Now, I say all of that not for us to be discouraged but for us to be realistic and to drive ourselves again and again to the gospel. To help me this week I created “NDI,” along the lines of BBC, KGB, FBI, CIA, and TFL; and so, I give you this morning: NDI. NDI. Three words: nourishment, discipline, and instruction.
First of all, then, nourishment. The phrase here, “bring them up”—the verb that is used there, which means “to rear” or “to raise”—also means “to nourish.” And the reason I’ve used nourishment is because that is actually the way in which the verb is translated, if you allow your eye to go up the text to verse 29, where he says, “No one ever hated his own flesh, but nourishes and cherishes it, just as Christ does the church.” And in verse 29 there, he is applying it in a threefold way: to describe the care a person has for his own body, the devotion of the Lord Jesus for his church, and then in turn the treatment of a husband for his wife. It’s the same verb, and it’s the same emphasis, largely: “bring them up.”
There is something that is far more horticultural about this than we might at first perceive. The idea of raising plants—I dare not enter into this territory without showing my ignorance, but nevertheless, I know enough that you plant them, you water them, you care for them. I mean, this orchid here did not arrive like this just overnight. There’s tremendous process that goes behind this. But once it is here and in this condition, two things are vital: one, sunlight—thereby, it mustn’t be left in here all during the week in darkness—and two, it needs ice. And as the ice is applied, not drenched in water, and as sunlight is available, then we may at least enjoy it for another Sunday.
And the picture that is used here of nourishing our children is along those lines. I say that because we might be tempted to think of it in militaristic terms—especially fathers, especially if we have come from a certain background: “I’m the captain; I’m the sergeant,” and so on. And there’s no sense of that in this phrase. Or simply in mechanistic terms, as if somehow you just press a button, or you move a lever, and as a result, this all happens. No, it’s far more along the lines of, as I say, agriculture or horticulture, because to nourish means to rear them tenderly.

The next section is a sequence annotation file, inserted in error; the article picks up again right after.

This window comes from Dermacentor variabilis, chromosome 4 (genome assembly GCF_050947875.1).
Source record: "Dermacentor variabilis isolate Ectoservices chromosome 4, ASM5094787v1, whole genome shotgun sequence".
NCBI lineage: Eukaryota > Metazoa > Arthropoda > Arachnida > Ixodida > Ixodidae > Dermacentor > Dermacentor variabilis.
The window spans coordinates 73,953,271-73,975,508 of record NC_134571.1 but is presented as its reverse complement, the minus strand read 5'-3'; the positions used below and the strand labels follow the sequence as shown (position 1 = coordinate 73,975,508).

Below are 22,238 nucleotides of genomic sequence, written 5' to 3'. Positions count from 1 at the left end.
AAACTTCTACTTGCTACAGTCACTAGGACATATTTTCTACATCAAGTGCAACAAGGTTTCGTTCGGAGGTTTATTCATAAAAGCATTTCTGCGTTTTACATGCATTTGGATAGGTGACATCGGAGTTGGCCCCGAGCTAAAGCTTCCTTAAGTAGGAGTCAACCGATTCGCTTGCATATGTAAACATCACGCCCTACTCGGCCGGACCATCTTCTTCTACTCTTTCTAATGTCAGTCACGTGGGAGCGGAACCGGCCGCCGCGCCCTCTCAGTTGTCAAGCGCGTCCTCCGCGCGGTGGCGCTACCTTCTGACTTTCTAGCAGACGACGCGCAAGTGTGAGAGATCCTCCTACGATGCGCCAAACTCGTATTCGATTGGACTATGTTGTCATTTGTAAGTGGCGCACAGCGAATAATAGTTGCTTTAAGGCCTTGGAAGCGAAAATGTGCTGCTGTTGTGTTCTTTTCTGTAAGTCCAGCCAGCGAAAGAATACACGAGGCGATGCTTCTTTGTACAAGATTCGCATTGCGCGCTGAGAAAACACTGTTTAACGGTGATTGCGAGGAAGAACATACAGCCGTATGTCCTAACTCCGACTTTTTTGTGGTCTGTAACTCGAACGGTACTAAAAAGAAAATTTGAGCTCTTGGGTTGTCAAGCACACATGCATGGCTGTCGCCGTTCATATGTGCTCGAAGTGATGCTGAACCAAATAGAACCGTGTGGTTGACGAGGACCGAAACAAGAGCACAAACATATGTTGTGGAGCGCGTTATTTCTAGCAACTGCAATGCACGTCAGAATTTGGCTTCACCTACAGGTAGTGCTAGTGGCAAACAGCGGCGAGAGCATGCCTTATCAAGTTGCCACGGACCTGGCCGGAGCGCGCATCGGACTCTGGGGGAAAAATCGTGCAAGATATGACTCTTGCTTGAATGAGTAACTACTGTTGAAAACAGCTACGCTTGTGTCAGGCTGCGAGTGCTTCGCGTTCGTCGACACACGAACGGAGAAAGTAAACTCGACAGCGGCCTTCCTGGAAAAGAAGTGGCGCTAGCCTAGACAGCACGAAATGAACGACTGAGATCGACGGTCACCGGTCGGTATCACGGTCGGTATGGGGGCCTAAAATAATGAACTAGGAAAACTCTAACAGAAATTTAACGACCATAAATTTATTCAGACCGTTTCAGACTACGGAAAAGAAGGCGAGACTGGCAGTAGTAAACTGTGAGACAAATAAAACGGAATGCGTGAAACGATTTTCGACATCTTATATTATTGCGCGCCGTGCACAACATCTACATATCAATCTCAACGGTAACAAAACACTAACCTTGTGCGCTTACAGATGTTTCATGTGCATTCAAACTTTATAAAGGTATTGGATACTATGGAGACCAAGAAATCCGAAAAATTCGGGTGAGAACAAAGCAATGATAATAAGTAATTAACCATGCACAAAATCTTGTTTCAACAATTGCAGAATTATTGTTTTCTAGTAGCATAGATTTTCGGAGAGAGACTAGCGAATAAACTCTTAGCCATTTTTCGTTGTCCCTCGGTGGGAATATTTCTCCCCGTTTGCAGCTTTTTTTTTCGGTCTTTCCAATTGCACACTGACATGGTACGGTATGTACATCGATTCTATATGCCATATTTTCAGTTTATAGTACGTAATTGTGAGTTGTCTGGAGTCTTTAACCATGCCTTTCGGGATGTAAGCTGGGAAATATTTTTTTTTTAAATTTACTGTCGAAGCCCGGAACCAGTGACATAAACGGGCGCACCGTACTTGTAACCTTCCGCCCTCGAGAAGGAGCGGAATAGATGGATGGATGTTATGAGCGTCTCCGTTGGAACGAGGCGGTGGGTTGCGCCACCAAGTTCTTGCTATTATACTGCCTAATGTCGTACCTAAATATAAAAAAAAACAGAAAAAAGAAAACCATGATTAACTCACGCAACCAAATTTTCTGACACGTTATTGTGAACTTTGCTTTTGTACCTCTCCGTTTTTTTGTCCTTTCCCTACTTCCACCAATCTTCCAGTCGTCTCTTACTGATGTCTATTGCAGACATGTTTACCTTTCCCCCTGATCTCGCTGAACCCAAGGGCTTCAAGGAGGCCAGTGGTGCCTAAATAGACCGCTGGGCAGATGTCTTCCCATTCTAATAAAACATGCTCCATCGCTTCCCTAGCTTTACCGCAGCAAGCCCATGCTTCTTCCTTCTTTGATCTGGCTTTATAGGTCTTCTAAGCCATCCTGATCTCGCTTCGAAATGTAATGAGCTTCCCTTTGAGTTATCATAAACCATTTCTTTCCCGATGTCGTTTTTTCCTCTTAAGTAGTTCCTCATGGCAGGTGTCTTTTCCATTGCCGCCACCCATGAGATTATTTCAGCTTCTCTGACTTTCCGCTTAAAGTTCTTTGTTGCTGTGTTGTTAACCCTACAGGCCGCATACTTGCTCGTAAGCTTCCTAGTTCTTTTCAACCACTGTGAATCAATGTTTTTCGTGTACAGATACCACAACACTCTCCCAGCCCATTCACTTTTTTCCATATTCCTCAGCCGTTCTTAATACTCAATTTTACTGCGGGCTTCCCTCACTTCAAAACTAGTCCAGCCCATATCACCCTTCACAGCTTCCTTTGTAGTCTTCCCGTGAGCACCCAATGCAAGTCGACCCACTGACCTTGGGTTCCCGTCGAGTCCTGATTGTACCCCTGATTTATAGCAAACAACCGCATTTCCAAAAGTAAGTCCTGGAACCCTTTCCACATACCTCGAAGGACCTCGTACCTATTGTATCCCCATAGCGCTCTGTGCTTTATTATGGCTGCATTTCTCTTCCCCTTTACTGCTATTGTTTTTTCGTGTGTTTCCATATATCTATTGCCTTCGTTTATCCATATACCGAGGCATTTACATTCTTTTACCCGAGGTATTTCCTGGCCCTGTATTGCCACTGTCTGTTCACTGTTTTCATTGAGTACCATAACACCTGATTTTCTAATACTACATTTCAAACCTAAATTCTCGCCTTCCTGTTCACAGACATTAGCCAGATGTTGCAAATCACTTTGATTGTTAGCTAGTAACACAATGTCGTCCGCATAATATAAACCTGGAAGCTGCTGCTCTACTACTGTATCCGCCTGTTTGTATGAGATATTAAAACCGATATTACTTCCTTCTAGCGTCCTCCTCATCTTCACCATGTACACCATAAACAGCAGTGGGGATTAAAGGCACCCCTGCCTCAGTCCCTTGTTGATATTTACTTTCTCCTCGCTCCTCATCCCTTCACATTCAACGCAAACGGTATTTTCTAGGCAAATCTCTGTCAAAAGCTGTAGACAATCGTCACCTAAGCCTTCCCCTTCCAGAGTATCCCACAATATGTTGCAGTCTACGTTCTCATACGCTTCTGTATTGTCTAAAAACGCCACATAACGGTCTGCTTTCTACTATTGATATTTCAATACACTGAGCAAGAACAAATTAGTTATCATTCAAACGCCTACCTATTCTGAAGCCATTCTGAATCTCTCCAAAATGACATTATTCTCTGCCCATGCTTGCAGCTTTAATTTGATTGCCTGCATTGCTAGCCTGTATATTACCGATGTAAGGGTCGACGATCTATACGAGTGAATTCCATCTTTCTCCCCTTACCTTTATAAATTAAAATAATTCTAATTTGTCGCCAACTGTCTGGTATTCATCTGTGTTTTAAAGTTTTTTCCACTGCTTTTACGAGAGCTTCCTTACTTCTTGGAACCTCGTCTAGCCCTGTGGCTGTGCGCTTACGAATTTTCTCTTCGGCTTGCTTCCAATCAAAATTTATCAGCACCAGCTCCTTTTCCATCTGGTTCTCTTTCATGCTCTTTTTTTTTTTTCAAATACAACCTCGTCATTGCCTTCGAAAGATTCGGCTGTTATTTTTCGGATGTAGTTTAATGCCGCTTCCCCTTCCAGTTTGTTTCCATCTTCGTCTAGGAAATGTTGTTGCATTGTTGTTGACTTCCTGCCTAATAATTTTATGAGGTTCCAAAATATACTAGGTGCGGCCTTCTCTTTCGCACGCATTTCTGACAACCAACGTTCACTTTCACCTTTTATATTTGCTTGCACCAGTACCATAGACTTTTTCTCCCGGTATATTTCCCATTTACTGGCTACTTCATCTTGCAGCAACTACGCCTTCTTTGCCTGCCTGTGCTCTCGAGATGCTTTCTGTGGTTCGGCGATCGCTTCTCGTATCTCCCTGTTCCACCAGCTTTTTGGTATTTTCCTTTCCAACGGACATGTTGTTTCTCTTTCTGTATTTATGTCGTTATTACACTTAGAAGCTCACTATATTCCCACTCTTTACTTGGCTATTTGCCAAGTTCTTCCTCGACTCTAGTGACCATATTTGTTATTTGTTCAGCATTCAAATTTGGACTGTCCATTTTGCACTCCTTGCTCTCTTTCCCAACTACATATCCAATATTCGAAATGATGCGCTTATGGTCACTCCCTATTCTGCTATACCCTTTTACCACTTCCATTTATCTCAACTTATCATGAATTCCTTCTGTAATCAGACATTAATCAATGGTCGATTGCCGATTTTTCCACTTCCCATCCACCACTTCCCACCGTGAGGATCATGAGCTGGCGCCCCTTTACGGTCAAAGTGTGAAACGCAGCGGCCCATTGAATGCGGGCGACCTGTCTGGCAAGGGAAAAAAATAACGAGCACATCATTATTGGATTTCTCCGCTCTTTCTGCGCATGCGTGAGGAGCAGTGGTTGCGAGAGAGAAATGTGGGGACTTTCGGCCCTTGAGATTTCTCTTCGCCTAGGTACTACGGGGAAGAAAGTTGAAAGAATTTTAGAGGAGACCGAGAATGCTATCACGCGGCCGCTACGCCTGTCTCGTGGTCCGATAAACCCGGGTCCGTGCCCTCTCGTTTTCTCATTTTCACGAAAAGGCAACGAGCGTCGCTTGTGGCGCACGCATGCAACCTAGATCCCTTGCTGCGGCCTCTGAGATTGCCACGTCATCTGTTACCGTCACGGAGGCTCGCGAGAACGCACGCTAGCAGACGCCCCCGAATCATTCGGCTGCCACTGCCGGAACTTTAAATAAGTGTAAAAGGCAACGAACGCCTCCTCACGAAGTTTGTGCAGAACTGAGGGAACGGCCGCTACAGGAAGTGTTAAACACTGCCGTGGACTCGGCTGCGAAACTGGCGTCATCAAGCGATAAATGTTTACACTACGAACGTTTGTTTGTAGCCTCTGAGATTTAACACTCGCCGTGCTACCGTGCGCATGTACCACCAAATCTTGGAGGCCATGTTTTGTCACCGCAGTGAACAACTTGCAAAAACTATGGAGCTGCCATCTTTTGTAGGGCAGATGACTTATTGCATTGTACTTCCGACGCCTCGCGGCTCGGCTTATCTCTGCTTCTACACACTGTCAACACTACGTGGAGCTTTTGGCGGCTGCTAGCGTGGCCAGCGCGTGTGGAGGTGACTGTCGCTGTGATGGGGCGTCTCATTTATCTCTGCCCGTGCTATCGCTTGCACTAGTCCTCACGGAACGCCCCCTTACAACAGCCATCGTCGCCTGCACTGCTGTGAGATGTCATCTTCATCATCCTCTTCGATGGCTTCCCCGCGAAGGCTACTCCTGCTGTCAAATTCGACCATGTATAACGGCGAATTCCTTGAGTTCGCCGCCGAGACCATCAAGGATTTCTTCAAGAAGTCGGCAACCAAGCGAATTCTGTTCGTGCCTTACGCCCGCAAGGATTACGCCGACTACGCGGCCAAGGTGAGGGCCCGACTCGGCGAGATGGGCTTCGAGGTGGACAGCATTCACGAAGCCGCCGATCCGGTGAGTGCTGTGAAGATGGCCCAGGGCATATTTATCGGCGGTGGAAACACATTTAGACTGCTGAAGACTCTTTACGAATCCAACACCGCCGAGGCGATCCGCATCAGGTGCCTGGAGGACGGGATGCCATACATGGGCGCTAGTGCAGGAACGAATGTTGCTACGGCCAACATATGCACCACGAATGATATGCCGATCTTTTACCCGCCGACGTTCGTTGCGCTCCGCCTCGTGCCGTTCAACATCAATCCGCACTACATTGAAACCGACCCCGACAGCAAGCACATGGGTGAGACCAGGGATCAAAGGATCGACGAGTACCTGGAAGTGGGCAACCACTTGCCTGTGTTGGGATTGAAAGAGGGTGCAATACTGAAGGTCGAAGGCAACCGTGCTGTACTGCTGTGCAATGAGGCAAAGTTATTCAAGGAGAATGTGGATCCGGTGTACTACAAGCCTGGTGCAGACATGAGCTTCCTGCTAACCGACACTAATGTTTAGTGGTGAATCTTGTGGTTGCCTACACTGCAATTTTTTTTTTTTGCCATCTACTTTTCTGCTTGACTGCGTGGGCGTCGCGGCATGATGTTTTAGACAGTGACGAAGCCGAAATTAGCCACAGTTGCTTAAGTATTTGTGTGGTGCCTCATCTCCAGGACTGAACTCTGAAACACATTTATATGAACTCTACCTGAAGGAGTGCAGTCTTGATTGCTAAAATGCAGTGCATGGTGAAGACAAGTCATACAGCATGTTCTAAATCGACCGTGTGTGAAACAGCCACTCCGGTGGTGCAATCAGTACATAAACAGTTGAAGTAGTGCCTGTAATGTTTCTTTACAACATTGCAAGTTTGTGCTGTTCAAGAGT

English people have a tremendous love for all kinds of things, but notably for their gardens and for their pets. If you’ve been around, you will know that this is the case. The front of an Englishman’s home will be something of a representative of what he really cares about and lets people see that he cares about it. And the way in which they mollycoddle their pets—which is not unique to them, I say, but nevertheless—I think it is that which caused Martyn Lloyd-Jones forty years ago, when expounding this passage of Scripture, to say to his congregation, “If [people] … gave as much thought to the rearing of their children as they do to the rearing of [their] animals and flowers, the situation would be very different.” There’s a little bit of a sting in the tail for that, isn’t there? When you think about all the endeavor that is involved: “I must take care of this, and I must take care of that.”
It’s a reminder that bringing up our children is not a momentary task. It’s a lifetime tumble journey. It never ends, as far as I can tell. They may be a hundred years old, but they’re still your children. And the privilege remains. A long-term project. A long-term project filled with inevitable short-term disappointments. Again, I say to you, you have never parented children unless you have been disappointed, and not least of all disappointed with oneself. And what are we to do with these disappointments? Allow them to cripple us, to chain us? No. We view them in light of eternity. We view them in light of the promises of God. We view them in the conviction that, as Ecclesiastes 3 says, “He is the one who makes everything beautiful in his time.” And part of the challenge for us in living the Christian life is that God’s time is not always our time, and the way in which he chooses to work is not according to our plan but according to his purpose.
I loved what one of the Puritan writers provides for us when he says, “Many children, I doubt not, shall rise up in the day of judgment and bless their parents for good training, [children] who never gave any [sign] of having profited by it during their parents’ lives.” Well, surely that will be the case. Surely one of the great posthumous joys of heaven will be to rejoice in that and to say, “Oh, look, there she is! I told you she would be here. And there he is! There she is!” I find it helpful to think in that long-term perspective.
When it comes to parenting our children, we ought to be very, very careful about declaring that the mission has now been accomplished—especially when they’re young, and when they are so very clearly aware of the fact that they can trust what you say, and that they believe your word, and that they know you desire the best for them, and so on. And we might be tempted to think, “Well, golly, we’ve done it! It’s all set. Look at the way he’s going. Look at the way she’s thinking,” and so on. But we have to remember that our children are prone to sin. And therefore, we ought not to be naïve. We ought to be cautious—not overly cautious. We have to make sure that we don’t make idols of our children, for God will not have us bow down before idols, and he may take the idols from us to show us just how foolish it is to have made idols of them.